Managing supply and demand - Come rain or shine
From salads on hot summer days to soups when it's chilly outside, the weather plays a huge role in what food we buy - and when...
At the same time, weather can influence every part of a supply chain, from sourcing and manufacturing to product delivery to stores and homes. With that in mind, the Met Office set out to examine how weather forecasts can help food suppliers and retailers plan effectively and operate efficiently.
What shoppers want
After the 2008 financial crisis, the retail landscape shifted. Increasingly, shoppers kept a close watch on food bills and their eyes peeled for bargains. Many families swapped the traditional 'big shop' for frequent, smaller, grocery trips, branching out from the 'big four' to competitors such as Lidl and Aldi - while an increase in online shopping led to round-the-clock demand. Paired with the country's notoriously changeable weather, this presented a big challenge to UK supply chains.
To thrive in this environment, today's food suppliers and retailers need to be able to anticipate what consumers will want to buy and when. More often than not, that comes down to the weather.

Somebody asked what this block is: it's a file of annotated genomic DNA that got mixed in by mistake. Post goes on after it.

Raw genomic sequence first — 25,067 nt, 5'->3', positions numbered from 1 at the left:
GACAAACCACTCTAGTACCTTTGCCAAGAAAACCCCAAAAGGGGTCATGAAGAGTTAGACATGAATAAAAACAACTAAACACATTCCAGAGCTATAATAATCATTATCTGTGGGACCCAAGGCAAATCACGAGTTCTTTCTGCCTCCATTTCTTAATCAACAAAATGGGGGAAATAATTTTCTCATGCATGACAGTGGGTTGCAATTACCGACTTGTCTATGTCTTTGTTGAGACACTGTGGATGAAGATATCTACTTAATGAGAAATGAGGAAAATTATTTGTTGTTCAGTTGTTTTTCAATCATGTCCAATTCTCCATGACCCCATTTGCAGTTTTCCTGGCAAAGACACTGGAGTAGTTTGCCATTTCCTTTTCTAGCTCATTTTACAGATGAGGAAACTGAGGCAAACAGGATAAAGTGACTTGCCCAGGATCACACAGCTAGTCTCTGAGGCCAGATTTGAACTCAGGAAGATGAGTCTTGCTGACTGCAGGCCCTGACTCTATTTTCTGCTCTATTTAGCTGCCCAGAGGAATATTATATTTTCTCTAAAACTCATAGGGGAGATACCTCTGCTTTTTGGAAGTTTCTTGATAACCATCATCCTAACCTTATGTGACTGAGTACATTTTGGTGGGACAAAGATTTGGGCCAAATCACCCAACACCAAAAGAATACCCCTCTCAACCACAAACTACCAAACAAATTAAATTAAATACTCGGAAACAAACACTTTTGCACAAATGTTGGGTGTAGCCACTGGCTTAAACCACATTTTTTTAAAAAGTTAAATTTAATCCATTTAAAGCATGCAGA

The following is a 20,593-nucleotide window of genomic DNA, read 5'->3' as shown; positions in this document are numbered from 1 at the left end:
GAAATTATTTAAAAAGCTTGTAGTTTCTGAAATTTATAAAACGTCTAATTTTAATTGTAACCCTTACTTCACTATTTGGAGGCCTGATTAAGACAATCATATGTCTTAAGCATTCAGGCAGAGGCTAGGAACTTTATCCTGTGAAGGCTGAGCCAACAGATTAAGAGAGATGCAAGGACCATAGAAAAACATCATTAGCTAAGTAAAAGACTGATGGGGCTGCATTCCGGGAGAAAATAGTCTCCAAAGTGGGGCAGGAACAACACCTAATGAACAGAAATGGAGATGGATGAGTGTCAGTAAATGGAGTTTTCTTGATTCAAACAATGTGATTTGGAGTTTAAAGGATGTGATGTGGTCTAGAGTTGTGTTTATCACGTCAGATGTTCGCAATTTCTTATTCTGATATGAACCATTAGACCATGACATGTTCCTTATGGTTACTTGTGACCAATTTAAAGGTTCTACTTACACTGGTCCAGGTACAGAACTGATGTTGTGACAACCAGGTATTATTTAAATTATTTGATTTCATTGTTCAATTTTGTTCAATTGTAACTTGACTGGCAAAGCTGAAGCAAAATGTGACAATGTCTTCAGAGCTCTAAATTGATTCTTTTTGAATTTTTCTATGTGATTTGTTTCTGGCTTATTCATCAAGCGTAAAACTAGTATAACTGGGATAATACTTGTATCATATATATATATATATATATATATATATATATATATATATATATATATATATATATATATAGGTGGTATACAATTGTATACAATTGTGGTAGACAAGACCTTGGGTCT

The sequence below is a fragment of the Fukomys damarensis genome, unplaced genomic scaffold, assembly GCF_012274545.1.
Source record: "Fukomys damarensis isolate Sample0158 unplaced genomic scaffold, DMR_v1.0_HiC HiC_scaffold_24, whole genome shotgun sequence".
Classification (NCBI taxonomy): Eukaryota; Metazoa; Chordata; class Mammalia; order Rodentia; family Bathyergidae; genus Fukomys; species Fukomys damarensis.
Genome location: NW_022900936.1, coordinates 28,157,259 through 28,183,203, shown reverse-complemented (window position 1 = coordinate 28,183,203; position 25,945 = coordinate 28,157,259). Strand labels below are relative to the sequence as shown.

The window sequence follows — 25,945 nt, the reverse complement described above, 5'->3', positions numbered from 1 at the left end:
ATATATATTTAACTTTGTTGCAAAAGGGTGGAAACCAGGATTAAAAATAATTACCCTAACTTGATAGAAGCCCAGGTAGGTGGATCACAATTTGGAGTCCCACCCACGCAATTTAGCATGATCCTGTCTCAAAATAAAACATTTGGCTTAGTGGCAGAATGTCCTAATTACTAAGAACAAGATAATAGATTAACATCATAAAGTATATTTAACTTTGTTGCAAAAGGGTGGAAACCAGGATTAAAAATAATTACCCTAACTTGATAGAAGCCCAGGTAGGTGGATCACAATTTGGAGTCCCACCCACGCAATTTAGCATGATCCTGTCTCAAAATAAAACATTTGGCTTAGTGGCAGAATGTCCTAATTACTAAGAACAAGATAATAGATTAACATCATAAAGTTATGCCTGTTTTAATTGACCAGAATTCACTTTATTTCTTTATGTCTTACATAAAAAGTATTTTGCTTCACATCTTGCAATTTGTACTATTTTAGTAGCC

What supply chains need
In 2015, the Met Office launched a research project to understand the impact of the weather on food retailers and suppliers. "We spoke to over 200 UK businesses to find out who consults weather information, what they use, and how the weather influences the way their supply chains operate," says Barbara Napiorkowska-Dickson, Met Office Retail Business Manager.
A service to suit
Drawing on the research results and working closely with some of the UK's major food retailers and suppliers, has made it possible to enhance the Met Office DemandMet™ weather service.
"The research helped us to better understand the specific weather information our customers need," Barbara explains. "For example, instead of providing forecasts for uninhabited areas, like on top of mountains, we'll give a weighted calculation of weather parameters for highly populated areas that are relevant to suppliers and retailers. And we can alert individual customers when the threshold of those parameters will breach so that they can plan product quantities. For example, a temperature rise from 20 °C to 24 °C can see the sales of burgers increase by more than 40%."
Met Office forecasts are also helping companies transporting light cargo in high trucks. Gusts above 50mph can pull their vehicles off the roads, put their drivers at risk of injury and delay or even prevent their products being delivered to stores. "One day last winter, we were 100% confident that wind gusts would breach one particular customer's 50mph threshold," Barbara remembers. "Our Hazard Forecast alerted them and they actually suspended operations. Later, we heard that seven other trucks were involved in accidents due to the conditions that day."